Over the years, Maryland’s public universities and colleges have had curious but ambitious relationships with the ministers of influence in the State House. Their growth can be graphed by their connections. A sampler:
Begin with the University of Maryland’s flagship campus in College Park. Harry C. “Curley” Byrd, an outspoken segregationist, had a 43-year association with U of M, in roles as diverse football coach to the university’s president.
Byrd was also the cousin of Gov. J. Millard Tawes (1959-67). Tawes was the state’s long-time comptroller before advancing to governor. Their service conveniently overlapped during part of the campus’s major growth spurt.
Byrd’s presidency ushered in the transformation of the U of M from a backwater agricultural college to a sports powerhouse and a nationally recognized major research university — in that order. Byrd was able to impress and charm the legislature with his expansion programs and massive construction projects.
Four modern governors were associated directly with U of M. Mandel attended U of M at College Park and graduated from its law school in Baltimore. Mandel was later appointed to the Board of Regents by Gov. Robert L. Ehrlich Jr. Parris Glendening was a professor at College Park before becoming governor. And Gov. Blair Lee III was appointed to the Board of Regents by Gov. Harry R. Hughes. Hughes himself graduated from U of M.
The College Park U of M colossus has no bigger booster than Senate President Emeritus Thomas V. “Mike” Miller Jr., who graduated from the university, as did one of his predecessors as Senate president, Steny H. Hoyer, now a 40-year member of Congress. Miller made certain that his alma mater got what it wanted, and even some things it never asked for.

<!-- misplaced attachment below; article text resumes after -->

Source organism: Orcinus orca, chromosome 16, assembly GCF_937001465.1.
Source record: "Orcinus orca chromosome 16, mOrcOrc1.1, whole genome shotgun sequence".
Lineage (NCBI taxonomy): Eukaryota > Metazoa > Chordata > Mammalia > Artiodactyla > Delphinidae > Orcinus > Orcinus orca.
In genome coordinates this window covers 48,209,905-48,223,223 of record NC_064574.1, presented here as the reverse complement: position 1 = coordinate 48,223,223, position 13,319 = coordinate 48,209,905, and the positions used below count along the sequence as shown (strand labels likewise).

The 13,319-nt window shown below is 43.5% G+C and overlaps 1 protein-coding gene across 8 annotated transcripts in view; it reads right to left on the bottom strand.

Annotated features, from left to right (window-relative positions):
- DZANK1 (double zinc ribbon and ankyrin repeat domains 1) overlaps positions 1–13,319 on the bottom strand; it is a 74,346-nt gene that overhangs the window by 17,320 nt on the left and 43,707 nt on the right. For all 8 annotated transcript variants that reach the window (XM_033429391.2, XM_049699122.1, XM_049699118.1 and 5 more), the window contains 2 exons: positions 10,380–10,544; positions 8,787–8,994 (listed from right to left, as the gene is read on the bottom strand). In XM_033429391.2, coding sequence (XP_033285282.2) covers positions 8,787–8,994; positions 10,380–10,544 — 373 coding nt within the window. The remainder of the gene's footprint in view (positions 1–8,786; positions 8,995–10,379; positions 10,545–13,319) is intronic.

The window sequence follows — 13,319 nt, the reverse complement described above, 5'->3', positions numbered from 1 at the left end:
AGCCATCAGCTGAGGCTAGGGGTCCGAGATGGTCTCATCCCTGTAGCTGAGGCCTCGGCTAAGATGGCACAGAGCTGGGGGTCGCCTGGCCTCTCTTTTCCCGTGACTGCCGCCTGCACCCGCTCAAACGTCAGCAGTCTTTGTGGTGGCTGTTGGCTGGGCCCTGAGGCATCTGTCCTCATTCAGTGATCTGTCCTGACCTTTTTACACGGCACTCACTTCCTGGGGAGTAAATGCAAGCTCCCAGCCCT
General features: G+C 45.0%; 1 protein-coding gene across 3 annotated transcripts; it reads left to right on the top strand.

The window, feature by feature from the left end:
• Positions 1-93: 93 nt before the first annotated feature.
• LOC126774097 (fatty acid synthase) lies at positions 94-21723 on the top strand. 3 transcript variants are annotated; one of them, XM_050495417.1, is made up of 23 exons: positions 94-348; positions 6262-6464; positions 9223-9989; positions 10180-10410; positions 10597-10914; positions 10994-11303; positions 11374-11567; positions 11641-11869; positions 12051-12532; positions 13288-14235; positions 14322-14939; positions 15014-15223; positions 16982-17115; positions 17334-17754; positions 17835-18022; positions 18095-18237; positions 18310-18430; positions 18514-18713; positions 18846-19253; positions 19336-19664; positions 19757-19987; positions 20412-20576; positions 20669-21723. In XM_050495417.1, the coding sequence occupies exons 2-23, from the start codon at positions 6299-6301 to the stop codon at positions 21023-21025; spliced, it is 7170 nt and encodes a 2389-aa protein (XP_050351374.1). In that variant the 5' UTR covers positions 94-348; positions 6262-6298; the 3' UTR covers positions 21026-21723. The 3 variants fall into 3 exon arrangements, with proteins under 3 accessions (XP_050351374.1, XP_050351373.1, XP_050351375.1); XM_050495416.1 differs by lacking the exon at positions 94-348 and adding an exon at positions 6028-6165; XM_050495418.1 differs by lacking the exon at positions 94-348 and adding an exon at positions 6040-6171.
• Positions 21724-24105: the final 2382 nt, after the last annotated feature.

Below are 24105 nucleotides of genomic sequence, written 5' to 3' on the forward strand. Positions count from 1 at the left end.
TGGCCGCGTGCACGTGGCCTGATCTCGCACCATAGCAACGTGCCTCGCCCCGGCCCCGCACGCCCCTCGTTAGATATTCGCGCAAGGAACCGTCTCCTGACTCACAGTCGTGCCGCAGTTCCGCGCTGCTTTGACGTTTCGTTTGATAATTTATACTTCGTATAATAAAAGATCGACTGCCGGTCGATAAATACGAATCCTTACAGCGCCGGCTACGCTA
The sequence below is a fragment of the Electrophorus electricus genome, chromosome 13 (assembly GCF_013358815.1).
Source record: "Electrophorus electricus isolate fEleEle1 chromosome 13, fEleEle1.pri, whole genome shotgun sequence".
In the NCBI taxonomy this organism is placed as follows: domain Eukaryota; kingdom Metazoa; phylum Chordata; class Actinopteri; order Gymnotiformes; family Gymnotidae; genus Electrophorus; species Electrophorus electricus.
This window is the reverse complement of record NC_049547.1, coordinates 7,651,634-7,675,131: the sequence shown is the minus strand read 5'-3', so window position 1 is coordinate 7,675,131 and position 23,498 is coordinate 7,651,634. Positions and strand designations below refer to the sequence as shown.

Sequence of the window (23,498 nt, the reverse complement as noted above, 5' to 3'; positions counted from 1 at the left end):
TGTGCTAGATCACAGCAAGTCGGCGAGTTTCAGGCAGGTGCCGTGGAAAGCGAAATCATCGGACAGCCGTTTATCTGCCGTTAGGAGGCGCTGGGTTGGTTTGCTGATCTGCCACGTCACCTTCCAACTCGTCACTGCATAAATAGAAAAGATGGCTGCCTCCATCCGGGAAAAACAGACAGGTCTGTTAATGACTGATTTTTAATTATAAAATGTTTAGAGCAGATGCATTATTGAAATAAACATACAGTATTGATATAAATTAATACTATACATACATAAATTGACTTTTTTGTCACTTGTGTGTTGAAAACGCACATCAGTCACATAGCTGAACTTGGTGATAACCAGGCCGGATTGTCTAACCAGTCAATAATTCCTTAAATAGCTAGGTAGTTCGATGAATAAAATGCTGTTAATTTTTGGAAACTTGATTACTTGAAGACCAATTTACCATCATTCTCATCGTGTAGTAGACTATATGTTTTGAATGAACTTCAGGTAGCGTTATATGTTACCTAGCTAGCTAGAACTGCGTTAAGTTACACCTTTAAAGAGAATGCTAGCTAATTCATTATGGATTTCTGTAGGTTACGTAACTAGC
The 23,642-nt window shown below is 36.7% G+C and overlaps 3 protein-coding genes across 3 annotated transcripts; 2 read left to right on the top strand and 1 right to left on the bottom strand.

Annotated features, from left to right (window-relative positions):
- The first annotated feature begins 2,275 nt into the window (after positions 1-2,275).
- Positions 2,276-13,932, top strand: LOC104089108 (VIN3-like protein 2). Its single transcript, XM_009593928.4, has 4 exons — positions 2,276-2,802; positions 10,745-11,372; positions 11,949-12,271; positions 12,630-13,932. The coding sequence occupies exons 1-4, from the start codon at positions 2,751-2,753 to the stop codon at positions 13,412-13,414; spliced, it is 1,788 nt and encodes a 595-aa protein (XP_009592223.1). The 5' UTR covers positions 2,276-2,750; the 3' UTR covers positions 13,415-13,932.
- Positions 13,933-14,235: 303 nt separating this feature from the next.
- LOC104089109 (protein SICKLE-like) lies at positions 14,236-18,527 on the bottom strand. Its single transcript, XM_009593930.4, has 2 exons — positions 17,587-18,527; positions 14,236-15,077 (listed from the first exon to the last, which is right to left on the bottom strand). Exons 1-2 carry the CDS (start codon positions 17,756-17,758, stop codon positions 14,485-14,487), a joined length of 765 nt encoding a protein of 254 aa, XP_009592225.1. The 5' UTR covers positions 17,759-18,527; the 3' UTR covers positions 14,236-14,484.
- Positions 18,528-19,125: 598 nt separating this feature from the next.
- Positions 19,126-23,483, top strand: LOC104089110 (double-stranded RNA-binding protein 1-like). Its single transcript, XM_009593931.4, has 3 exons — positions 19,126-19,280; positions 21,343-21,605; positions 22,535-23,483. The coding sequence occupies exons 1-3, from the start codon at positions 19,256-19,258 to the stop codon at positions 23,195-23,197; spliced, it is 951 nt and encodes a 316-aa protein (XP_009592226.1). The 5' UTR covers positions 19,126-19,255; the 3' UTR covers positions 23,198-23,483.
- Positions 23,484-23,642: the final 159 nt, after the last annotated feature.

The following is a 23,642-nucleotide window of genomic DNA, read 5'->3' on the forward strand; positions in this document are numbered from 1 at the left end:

Former U.S. Sen. Joseph D. Tydings, also a former Maryland delegate and U.S. attorney, was a graduate of U of M and its law school and star Lacrosse jock. He was appointed a board regent by Mandel.
The University of Baltimore was a no-name college in downtown Baltimore until H. Mebane Turner assumed its presidency. Mebane had a built-in advantage in the State House. Half the lawyers in the legislature were graduates of his law school.
So lobbying to have the University of Baltimore absorbed into the state system was a piece of cake for Turner as well as a secure financial lifeline. The school’s current president is former Baltimore mayor Kurt Schmoke.
Del. Paul Weisengoff, a South Baltimore Democrat and a teacher, enjoyed the best of both worlds. He had a bachelor’s degree from the University of Maryland and a master’s degree from Morgan State University. Weisengoff used to boast that he was the only white member of the legislature who could make that claim.
With a shift in leadership, there is a new list of priorities and a new emphasis on direction. In Adrienne Jones, the new House speaker, the traditional black colleges and universities may have gotten a cheerleader of their very own.